Flood waters continue to prove deadly for Tennesseans after a Van Buren County man died Wednesday.
Heavy rain produced flood waters that claimed the life of a man, while his wife was sent to Erlanger.
Van Buren County EMS director Tiwanna Bricker sent the Southern Standard the official press release.
“We can confirm there was one fatality Wednesday night due to the flooding. A vehicle was washed off the Mooneyham Lone-wood Road at a small branch that was swollen with flood waters. There were two occupants. One was rescued and taken by ambulance to Erlanger Bledsoe ED. The other occupant drowned in the flood waters. That person was recovered Wednesday night. Tennessee Highway Patrol and the Van Buren County Sheriff’s Department are investigating.”
Flood waters have devastated Tennessee this year, resulting in 28 fatalities at the end of September, according to WKRN. That includes 21 who were killed during one flood in the Waverly area in August.
On average, 94 people in the U.S. die every year in flood waters, according to the National Weather Service.
The deadly situation in Van Buren County was created by 6.9 inches of rain that fell over the course of one short day in that area.
“The water started rising very high and the vehicle tried to cross,” said Bricker when contacted by the Standard. “As we have not yet talked to the survivor, we are assuming it was rising faster than they realized. We want to remind everyone to Turn Around, Don’t Drown. It’s a national slogan, but it’s so true.”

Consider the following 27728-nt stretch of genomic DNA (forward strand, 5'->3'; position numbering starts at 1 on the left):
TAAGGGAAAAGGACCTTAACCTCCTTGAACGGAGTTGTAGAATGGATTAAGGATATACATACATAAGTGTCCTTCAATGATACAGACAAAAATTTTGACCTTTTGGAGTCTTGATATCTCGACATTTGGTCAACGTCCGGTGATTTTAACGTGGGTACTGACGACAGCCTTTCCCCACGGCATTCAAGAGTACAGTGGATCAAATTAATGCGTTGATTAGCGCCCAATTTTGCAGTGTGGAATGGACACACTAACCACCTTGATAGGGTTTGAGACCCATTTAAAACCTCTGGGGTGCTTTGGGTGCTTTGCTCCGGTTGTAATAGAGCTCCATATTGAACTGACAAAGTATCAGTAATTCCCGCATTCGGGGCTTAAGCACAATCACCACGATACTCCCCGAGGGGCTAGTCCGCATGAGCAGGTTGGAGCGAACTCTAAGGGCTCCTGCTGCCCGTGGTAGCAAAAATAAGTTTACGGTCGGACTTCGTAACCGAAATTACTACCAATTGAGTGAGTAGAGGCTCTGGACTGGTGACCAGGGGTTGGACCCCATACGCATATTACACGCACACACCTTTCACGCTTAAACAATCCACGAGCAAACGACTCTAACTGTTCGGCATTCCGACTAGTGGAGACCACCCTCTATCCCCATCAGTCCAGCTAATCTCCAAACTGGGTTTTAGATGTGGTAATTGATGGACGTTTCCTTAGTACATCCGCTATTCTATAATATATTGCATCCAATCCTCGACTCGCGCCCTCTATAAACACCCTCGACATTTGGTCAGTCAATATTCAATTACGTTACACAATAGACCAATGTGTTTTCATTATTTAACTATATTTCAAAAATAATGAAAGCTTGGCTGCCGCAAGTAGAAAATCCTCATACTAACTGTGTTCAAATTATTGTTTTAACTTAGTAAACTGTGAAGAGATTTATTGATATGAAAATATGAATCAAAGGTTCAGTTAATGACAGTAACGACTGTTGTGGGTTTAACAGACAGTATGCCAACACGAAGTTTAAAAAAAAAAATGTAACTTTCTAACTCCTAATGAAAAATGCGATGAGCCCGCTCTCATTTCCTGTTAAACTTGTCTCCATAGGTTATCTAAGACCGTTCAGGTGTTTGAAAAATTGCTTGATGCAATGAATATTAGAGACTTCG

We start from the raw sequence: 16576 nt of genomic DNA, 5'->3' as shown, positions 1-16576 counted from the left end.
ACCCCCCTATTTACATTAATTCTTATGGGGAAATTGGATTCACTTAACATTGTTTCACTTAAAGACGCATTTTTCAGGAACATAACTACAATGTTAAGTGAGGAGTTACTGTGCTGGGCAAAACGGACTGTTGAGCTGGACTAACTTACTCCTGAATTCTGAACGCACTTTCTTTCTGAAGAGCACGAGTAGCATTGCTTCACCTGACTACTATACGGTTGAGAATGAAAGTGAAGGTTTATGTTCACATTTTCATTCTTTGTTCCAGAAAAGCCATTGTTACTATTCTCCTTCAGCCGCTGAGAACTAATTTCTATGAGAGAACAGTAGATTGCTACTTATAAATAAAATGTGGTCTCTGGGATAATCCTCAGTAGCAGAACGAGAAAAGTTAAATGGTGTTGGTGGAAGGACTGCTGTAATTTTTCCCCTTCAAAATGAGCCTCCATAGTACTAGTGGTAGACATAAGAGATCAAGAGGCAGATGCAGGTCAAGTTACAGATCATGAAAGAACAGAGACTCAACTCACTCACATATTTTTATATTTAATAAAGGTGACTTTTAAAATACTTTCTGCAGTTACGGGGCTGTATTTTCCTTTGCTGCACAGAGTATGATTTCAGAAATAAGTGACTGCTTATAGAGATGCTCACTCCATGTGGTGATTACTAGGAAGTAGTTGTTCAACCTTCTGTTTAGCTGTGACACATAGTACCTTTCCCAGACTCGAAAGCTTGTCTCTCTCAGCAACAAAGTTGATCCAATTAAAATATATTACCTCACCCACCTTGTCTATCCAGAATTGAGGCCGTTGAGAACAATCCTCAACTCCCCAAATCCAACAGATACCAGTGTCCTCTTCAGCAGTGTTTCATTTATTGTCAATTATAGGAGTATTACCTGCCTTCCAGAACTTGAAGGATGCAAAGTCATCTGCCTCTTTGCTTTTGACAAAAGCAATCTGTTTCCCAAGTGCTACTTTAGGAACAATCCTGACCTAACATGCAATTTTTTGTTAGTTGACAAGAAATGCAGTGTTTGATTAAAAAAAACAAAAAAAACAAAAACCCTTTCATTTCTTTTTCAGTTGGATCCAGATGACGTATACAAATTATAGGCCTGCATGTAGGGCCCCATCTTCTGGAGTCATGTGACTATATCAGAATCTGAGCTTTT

Since about half of all flood deaths stem from situations where motorists try to drive through high water, avoiding flooded roadways is the No. 1 tip to flash flood survival. Weather experts says motorists commonly think they can simply drive thru high water until it’s too late.
If your vehicle is overtaken, tip No. 2 is to get out before the car fills with water, according to ABC News. This includes rolling down your windows as quickly as possible because the electrical system is likely to fail.
Tip No. 3 is to climb to the roof of your vehicle because that will be your safest spot and also the place where you’re most visible. Stay on the roof as long as possible.
As for surviving flood waters outside a vehicle ABC News advises to get to high ground as soon as possible and to avoid wading into any fast-moving water that’s above your ankles. It’s easy to underestimate the power of fast-moving water and to get swept off your feet.